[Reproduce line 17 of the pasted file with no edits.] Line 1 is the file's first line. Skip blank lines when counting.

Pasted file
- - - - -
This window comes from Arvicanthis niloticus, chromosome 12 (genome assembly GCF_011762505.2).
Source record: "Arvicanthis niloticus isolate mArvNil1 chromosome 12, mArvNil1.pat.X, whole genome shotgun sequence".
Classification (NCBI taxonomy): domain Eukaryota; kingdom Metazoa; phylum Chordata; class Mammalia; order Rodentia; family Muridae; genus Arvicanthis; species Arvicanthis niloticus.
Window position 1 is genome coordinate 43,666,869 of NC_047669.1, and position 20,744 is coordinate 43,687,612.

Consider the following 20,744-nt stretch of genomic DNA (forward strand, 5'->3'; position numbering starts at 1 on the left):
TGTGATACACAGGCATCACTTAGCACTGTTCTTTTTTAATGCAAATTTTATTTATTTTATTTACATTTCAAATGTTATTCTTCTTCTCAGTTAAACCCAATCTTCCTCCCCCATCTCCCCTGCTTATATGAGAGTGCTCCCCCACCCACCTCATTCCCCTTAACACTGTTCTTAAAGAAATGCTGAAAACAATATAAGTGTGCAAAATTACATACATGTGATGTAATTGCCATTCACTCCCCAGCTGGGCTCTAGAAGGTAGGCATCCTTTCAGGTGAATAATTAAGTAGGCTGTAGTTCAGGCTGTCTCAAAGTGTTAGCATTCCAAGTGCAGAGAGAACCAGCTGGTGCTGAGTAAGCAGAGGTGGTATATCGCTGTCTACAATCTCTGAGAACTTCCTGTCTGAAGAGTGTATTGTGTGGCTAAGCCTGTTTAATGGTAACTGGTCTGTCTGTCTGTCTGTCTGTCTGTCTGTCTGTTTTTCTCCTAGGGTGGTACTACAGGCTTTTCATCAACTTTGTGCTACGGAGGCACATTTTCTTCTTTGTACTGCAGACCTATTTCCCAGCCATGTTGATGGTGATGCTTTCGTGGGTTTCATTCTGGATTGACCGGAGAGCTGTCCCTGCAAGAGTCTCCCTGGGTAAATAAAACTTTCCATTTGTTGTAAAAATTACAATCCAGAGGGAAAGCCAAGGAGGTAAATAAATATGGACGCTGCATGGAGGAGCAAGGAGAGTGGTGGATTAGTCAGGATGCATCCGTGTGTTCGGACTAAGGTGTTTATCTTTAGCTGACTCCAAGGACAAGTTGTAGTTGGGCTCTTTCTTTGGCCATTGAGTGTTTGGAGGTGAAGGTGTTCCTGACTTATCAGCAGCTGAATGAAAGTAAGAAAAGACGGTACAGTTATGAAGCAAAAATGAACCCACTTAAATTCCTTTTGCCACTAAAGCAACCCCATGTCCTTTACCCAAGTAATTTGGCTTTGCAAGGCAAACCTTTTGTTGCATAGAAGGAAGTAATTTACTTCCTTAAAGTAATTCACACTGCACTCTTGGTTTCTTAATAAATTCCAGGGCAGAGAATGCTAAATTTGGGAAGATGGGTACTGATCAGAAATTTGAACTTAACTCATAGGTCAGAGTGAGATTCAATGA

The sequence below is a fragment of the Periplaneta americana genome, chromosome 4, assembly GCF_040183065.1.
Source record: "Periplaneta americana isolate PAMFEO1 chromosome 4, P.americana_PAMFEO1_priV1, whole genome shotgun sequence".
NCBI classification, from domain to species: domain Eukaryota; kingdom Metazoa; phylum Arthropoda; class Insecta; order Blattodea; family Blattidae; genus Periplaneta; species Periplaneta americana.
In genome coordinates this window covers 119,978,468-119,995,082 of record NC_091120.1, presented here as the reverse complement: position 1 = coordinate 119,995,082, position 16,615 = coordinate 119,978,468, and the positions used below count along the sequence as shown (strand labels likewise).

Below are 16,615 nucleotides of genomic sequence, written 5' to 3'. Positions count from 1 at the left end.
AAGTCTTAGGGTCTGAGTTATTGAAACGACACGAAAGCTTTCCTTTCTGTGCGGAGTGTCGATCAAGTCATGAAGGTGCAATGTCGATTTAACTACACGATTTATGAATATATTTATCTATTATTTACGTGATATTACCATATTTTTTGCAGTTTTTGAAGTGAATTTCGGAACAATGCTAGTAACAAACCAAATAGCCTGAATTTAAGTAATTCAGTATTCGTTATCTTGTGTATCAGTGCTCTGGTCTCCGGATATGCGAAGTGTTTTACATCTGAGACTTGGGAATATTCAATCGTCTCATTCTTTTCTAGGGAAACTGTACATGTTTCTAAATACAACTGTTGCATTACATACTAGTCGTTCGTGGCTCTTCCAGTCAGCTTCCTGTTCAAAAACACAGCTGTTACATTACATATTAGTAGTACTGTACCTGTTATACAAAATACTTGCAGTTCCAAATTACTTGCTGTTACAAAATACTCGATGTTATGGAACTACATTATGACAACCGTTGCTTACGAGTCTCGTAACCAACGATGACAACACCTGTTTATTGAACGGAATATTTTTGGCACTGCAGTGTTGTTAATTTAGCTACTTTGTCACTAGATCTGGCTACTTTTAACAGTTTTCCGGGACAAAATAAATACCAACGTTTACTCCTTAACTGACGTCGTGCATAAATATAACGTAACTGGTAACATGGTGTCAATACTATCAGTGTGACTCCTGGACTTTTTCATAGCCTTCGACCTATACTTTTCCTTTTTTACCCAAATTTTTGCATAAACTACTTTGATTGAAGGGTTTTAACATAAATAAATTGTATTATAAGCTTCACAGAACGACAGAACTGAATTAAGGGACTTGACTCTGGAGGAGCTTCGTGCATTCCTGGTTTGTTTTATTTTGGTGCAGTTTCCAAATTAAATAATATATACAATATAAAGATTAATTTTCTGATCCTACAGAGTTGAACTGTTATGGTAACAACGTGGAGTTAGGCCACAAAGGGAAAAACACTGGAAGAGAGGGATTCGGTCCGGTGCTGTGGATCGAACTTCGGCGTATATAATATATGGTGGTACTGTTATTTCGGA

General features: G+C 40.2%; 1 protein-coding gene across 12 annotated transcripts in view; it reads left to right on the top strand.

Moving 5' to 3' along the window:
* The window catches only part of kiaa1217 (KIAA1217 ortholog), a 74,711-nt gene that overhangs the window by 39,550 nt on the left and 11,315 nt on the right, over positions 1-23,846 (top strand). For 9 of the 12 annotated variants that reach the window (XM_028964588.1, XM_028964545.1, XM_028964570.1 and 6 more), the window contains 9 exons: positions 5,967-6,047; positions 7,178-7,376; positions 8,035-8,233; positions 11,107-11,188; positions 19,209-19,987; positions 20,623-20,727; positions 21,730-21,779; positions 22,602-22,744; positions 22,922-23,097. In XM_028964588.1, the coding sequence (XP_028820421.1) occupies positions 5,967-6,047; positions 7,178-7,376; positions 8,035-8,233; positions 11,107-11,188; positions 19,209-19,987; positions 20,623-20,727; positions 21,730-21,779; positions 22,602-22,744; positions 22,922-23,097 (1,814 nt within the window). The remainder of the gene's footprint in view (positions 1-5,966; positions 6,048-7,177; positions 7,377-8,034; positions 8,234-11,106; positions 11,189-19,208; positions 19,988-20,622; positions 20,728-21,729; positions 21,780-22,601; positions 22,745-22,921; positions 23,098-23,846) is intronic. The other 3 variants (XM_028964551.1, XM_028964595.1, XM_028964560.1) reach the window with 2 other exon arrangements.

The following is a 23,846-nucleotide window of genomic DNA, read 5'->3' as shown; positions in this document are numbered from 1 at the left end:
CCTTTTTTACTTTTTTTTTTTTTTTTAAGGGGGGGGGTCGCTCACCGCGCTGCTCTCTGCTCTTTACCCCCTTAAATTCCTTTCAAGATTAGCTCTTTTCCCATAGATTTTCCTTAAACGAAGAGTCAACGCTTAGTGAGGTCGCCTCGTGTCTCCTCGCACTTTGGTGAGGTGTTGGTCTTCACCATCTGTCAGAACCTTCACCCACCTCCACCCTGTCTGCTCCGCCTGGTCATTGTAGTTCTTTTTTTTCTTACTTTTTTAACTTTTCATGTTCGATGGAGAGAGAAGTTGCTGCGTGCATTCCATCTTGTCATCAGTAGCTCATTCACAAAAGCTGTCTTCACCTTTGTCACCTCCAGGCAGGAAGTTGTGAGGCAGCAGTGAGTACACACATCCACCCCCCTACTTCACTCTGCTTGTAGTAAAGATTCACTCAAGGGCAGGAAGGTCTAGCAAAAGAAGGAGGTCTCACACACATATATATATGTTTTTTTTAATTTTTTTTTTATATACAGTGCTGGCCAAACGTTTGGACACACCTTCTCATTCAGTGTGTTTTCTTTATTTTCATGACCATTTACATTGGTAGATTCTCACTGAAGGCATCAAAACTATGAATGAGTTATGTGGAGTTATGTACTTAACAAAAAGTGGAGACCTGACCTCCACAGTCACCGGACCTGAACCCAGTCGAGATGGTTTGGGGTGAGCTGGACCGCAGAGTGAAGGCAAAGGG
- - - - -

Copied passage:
CCTTTTTTACTTTTTTTTTTTTTTTTAAGGGGGGGGGTCGCTCACCGCGCTGCTCTCTGCTCTTTACCCCCTTAAATTCCTTTCAAGATTAGCTCTTTTCCCATAGATTTTCCTTAAACGAAGAGTCAACGCTTAGTGAGGTCGCCTCGTGTCTCCTCGCACTTTGGTGAGGTGTTGGTCTTCACCATCTGTCAGAACCTTCACCCACCTCCACCCTGTCTGCTCCGCCTGGTCATTGTAGTTCTTTTTTTTCTTACTTTTTTAACTTTTCATGTTCGATGGAGAGAGAAGTTGCTGCGTGCATTCCATCTTGTCATCAGTAGCTCATTCACAAAAGCTGTCTTCACCTTTGTCACCTCCAGGCAGGAAGTTGTGAGGCAGCAGTGAGTACACACATCCACCCCCCTACTTCACTCTGCTTGTAGTAAAGATTCACTCAAGGGCAGGAAGGTCTAGCAAAAGAAGGAGGTCTCACACACATATATATATGTTTTTTTTAATTTTTTTTTTATATACAGTGCTGGCCAAACGTTTGGACACACCTTCTCATTCAGTGTGTTTTCTTTATTTTCATGACCATTTACATTGGTAGATTCTCACTGAAGGCATCAAAACTATGAATGAGTTATGTGGAGTTATGTACTTAACAAAAAGTGGAGACCTGACCTCCACAGTCACCGGACCTGAACCCAGTCGAGATGGTTTGGGGTGAGCTGGACCGCAGAGTGAAGGCAAAGGG